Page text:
A weatherman can predict a hurricane. But can he stop one when it hurtles through his town with 250 KMPH wind speeds, leaving in its wake large debris fields of broken concrete, uprooted trees, fallen poles and upturned cars?
The damage caused by a storm is hard to contain when it hits with extreme force. One such storm that hit the Zimbabwe cricket team at Canberra is called the Gayle-storm: it’s quite difficult to contain, but a treat to watch from a safe distance where you won’t be in its path.
Chris Gayle struck the fastest double-century in a one-day international, and the first in World Cup history, smashing 16 sixes and 10 fours in his 147-ball innings against Zimbabwe. Thankfully, I am neither a weatherman nor the captain of the fielding side at the receiving end of the Gayle-force.
So, as a bowling side, what do you do when a batsman like Gayle is going berserk? How do you bowl to him? And what sort of field does one set when the Gayle-force threatens to blow you away? It all depends what sort of firepower the captain has in his arsenal.
KEEP THE STORM AT BAY.
Trust me—Gayle takes a while to settle down at the crease. And if he is still there after the fifth over, he can launch a serious onslaught. Effortlessly, he clears the boundary in the direction of long-on through to square leg, and if the ball is pitched wide outside the off stump, the Kookaburra flies over long off.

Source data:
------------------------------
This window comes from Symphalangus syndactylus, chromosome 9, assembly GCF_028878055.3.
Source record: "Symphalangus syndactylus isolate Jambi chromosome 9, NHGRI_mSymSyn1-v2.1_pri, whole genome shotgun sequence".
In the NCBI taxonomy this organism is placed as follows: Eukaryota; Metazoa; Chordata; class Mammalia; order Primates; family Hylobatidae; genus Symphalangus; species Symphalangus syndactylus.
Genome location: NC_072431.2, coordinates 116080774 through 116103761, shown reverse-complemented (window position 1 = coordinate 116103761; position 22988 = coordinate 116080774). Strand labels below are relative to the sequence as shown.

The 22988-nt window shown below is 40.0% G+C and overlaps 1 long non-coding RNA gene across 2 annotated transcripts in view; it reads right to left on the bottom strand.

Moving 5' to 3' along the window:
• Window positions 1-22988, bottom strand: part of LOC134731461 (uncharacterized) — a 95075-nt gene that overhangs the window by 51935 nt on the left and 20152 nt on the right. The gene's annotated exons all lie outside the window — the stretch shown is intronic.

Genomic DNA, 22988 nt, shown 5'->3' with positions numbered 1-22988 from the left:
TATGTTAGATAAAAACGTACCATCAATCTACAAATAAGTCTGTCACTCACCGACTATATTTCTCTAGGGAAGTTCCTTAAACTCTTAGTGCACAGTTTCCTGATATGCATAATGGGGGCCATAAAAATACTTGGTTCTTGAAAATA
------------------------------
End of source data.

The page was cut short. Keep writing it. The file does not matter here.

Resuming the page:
The first thing you need to do is grab any opportunity that he may offer, so every fielder needs to be on high alert, expecting every ball to come his way when Gayle is taking strike.
If you can’t take his wicket, try and restrict the number of deliveries he faces. Fortunately, this will be assisted by the West Indies batting style: dot, dot, dot, dot, dash! The men in maroon do not like to rotate the strike, and you can minimise the damage of the Gayle-force by keeping him at the non-striker’s end as much as possible.
BOWL TO A PLAN. (YEAH, EASIER SAID THAN DONE.)
If Gayle is on the attack, you have to go into damage control: batten down the hatches in order to ride out the storm. As the fielding captain, I would give my bowlers two options: stay over the wicket, and try and fire the ball in at his heels. As soon as he is able to clear his right leg, and get under any sort of length delivery, and those powerful shoulders swing the bat with such force that he usually deposits the ball into the spectators. He will probably know your game plan and try and come down the wicket at the bowler, and if he steps out early, try and take pace off the ball.
The second option would be to ask your bowlers to come around the wicket and bowl full outside the off-stump: yorkers just inside the ‘wide’ line.
Mind you, Gayle is by no means weak through the off side, but he doesn't hit sixes with the same consistency through the cover region. Again, don't be afraid to mix up the pace, as he will try to drag the slower delivery across to the leg side, and hopefully he skies one. Good luck to the fielder under that high ball!
If neither of these plans work, just pray that the Gayle winds bring heavy rains, and you can get off the field.
(Jonty Rhodes served South Africa with distinction in 52 Tests and 245 ODIs, with four World Cup appearances. The first fielding superstar of international cricket, the acrobatic Springbok took many miracle catches, a lot of them at backward point. He'll be writing for Yahoo! Cricket as their World Cup Expert.)